His voice sounded scratchy over the stereo system as the recording was made in the early 1950s when audio technology was still primtive.
Yet I was hugely attracted to it, trying to apprehend every sound bite - all in the form of the Xiamen tongue - that sputtered across the air in the theatre.
The voice belonged to Mr Tan Kah Kee, and any one who knows the history of the Chinese in Southeast Asia well should know he was likely the greatest philanthropist of the overseas Chinese community.
His fame stemmed from his unstinting willingness to sacrifice his wealth for the betterment of education in early 20th-century China and then to help the Communists rebuild the country after World War II.
The speech I heard was probably his very first delivered at a gathering of political advisers under the Communist system. He himself was one of the select delegates, representing the overseas Chinese.
I was at the very end of a gallery in the Tan Kah Kee Memorial Hall located in his mausoleum park in Xiamen city, trying to fathom the generosity and patriotism of this man whom I had heard something of but never got to really appreciate.
A variety of emotions eddied in me as I walked through the hall, surveying his life from the time he came to Singapore beckoned by his father to help in his business to the day he gasped his last breath in a hospital in Beijing in 1961.
I knew that Mr Tan had built schools in Singapore and Fujian, his home province, when education was a luxury to many Chinese, but little did I know I would be overwhelmed by the number of learning institutions he helped put up.
The pictures of these schools just seemed endless.
The Jimei University that he founded in Xiamen has today expanded to such a sprawling scale that it was tiring just to walk from one end of a campus to the far end of an adjoining one.
Suddenly, I found a Tan Kah Kee who was so fleshed out that he was no longer just a big name with three sounds. He summed up what nationalistic Chinese were all about, overseas or at home, when the country was in its greatest-ever turbulence.
Now I know when his name started to be written large in history.
It was after the brutal and uncivil killing of an envoy sent by China’s Kuomintang government in 1928 to reason with Japanese troops following their ramsack of Jinan, capital of Shandong province. That made Mr Tan step forward to call for the boycott of Japanese goods in Southeast Asia.
I also learnt that he was a pioneer in the organisation of mechanics and drivers from Malaya to help ferry precious outside supplies to the Chinese government via treacherous mountain roads linking Yunnan province and the then British Burma as the Japanese had cut off all coastal access.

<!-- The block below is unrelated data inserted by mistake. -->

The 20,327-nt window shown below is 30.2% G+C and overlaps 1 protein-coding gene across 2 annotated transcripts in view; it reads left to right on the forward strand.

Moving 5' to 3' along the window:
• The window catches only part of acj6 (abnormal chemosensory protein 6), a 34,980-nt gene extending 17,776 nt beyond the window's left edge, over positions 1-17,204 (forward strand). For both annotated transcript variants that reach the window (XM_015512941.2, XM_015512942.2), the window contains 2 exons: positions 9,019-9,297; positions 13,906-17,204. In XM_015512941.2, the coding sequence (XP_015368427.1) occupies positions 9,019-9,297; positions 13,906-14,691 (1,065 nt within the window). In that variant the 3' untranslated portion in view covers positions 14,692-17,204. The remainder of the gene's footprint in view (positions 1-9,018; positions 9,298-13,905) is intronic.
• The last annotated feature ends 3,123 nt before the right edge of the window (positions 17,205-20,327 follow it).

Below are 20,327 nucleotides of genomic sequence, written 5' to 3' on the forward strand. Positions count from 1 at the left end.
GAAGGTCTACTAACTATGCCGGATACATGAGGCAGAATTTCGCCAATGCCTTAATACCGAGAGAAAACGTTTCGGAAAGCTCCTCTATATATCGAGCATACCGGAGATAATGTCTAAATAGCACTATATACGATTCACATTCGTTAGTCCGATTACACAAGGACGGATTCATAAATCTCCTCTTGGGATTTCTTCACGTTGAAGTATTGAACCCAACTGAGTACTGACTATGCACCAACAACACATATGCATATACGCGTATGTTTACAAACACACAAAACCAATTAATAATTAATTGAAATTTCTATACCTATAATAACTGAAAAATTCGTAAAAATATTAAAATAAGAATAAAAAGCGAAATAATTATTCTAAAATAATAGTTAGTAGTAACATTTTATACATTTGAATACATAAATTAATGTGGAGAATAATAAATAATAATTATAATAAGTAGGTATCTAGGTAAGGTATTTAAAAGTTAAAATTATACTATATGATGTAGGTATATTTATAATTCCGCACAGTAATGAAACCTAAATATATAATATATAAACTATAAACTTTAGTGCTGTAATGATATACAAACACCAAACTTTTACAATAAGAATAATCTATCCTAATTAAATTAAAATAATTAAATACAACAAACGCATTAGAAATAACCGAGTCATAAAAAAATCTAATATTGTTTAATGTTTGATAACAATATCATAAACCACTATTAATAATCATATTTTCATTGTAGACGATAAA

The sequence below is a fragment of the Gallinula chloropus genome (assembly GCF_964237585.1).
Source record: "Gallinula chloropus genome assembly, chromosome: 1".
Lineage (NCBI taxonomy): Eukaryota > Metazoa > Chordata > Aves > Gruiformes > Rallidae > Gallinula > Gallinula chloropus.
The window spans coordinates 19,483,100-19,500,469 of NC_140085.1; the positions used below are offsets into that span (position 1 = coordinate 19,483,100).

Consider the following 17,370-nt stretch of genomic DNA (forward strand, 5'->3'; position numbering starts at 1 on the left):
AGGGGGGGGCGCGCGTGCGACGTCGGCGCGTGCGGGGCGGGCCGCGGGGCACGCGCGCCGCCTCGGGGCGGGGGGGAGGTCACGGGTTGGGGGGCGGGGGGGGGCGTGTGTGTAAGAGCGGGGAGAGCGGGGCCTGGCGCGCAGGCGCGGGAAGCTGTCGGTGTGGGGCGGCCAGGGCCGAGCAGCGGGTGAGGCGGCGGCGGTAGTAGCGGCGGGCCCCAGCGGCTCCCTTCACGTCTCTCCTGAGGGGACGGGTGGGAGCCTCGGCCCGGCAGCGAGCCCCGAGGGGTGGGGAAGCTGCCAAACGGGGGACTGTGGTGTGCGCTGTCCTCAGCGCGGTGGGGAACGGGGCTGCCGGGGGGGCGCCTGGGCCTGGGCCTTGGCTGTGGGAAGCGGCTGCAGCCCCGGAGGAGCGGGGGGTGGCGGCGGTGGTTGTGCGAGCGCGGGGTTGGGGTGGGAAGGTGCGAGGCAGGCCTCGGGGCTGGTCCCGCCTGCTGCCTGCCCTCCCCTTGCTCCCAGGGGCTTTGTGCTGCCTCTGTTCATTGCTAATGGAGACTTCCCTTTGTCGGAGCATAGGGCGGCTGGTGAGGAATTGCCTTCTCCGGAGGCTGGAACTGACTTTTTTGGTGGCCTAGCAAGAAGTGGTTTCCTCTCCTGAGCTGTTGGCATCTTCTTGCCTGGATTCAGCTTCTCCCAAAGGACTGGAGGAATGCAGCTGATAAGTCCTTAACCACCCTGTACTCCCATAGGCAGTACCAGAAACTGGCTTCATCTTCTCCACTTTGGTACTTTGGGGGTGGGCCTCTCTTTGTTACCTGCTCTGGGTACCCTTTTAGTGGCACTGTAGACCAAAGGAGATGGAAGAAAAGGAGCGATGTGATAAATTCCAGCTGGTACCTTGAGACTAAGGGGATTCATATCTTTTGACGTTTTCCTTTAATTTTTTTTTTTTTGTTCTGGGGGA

Now I know he switched his support to the Communists when he visited wartime Yanan - the base of the Communists then - after talking to some young people from Singapore who had joined their ranks and adopted their spartan lifestyle. He believed that these idealistic youths, including one from Nanyang Girls’ School, could not have chosen the wrong side.
Now I know that he abandoned everything in Singapore that he could not possibly take with him when the Communists, after seizing power in 1949, invited him to China to help build the “motherland” that he loved so much.
Now I know that he gave his last years to building railways to link the island part of Xiamen to greater Fujian and hence to the rest of China. A romantic man with a practical bent.
Anyone can learn the details because these are contained in history.
What matters in my visit to the park is that it was an awakening trip - me transported by the exploits of Mr Tan to a time when love for one’s homeland could be so absolute and so pure.
Hence a trip originally made for broadening knowledge was transformed into something like a pilgrimage - my heart held nothing but admiration for the man when I at last came to his grave at the seaside of the park.
As I stood before it, I was not awed by the ornate sculptures that adorn his tomb, but the august stories that had led to this resting place.
Even in death he is looking out from Xiamen to the east - toward a much bigger island across the Taiwan Strait which is still a missing piece in the jigsaw of China waiting to be reunited.
Caressing wind blows in constantly from the sea, and as I reflected on the big soul and heart of this man, the last sentence of the “Great Gatsby” came to mind:
“So we beat on boats against the current, borne back ceaselessly into the past.”
It might seem an incongruous comparison, but to live and die for something or someone one truly loves, giving up all if necessary, is something apparently the two characters share.
And besides, if one can never shake off the memory of a great love, the past will come to take you back no matter where the current has borne you - like China to Mr Tan.